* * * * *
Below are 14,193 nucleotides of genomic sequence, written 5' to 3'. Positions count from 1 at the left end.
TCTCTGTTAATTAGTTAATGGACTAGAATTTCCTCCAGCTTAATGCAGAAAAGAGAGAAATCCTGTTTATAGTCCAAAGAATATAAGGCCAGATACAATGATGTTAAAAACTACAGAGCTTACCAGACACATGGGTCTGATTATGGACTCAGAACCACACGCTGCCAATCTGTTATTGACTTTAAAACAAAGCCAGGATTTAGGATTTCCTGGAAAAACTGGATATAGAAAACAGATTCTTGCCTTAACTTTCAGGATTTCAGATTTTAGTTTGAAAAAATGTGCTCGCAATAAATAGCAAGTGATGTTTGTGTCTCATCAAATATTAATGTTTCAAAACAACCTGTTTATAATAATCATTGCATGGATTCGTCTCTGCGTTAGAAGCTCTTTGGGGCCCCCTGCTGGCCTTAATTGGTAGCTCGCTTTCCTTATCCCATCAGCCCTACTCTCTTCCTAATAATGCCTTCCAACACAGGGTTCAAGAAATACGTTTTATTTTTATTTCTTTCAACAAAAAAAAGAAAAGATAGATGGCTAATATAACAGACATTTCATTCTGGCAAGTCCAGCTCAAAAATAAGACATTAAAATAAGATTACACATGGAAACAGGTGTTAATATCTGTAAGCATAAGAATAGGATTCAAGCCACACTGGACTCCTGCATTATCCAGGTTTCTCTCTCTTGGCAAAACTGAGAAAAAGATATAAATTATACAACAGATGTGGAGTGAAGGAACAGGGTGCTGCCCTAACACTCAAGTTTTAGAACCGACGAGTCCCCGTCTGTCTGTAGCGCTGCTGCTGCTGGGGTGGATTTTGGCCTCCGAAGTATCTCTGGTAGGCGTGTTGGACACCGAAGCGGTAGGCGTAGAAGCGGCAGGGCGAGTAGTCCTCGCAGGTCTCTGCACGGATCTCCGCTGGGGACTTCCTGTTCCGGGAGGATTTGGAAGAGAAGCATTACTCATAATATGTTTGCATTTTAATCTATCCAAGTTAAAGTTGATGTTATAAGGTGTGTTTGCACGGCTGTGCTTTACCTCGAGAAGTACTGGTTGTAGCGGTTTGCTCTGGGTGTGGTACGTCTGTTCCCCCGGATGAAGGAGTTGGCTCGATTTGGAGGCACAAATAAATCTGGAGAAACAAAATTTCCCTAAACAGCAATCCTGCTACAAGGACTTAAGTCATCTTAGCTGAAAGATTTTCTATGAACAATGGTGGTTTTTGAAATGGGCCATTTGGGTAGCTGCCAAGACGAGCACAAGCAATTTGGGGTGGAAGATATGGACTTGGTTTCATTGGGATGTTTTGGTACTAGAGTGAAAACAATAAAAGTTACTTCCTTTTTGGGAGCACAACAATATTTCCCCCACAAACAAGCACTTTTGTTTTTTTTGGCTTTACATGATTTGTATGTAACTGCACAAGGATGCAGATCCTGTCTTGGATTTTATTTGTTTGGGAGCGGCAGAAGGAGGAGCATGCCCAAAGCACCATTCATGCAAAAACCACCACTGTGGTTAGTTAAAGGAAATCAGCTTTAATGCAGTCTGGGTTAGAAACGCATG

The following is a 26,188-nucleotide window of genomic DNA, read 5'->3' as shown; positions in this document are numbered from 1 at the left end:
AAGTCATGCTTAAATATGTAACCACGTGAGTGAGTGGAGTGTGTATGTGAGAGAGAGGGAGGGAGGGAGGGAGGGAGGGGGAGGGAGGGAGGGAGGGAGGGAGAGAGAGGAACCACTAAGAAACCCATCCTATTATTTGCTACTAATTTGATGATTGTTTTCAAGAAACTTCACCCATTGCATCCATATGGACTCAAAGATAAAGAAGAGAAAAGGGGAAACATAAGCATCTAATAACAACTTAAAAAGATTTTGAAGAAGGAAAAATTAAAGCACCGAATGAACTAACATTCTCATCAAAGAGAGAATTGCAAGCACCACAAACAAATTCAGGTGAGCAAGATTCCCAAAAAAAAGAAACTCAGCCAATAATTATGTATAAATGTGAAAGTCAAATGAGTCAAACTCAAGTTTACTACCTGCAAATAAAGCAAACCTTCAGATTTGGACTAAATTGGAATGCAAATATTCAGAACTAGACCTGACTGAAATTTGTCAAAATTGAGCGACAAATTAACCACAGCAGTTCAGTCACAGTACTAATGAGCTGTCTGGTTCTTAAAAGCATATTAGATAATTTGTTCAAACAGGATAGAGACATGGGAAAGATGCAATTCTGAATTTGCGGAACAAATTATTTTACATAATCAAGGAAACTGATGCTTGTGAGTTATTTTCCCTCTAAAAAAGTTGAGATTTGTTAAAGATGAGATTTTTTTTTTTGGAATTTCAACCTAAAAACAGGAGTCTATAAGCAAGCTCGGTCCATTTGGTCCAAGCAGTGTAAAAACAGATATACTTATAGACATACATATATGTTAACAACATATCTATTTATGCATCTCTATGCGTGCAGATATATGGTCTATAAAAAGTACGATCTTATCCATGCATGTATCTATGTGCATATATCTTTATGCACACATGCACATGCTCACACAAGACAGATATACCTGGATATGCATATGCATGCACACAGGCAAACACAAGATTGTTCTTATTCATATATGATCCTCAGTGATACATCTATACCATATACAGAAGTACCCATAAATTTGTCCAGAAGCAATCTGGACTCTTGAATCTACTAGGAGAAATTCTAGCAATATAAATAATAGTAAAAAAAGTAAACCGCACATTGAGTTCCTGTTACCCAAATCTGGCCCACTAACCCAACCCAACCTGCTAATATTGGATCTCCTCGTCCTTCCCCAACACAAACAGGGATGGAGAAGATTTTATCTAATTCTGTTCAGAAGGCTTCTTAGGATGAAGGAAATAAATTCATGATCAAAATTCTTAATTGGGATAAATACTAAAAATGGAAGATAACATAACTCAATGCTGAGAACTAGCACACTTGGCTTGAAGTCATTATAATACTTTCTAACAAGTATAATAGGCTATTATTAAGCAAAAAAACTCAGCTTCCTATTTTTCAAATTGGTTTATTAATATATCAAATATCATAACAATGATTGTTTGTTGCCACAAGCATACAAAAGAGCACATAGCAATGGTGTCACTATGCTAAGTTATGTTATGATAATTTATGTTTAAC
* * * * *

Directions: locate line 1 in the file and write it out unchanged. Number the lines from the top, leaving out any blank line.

Below are 14,193 nucleotides of genomic sequence, written 5' to 3'. Positions count from 1 at the left end.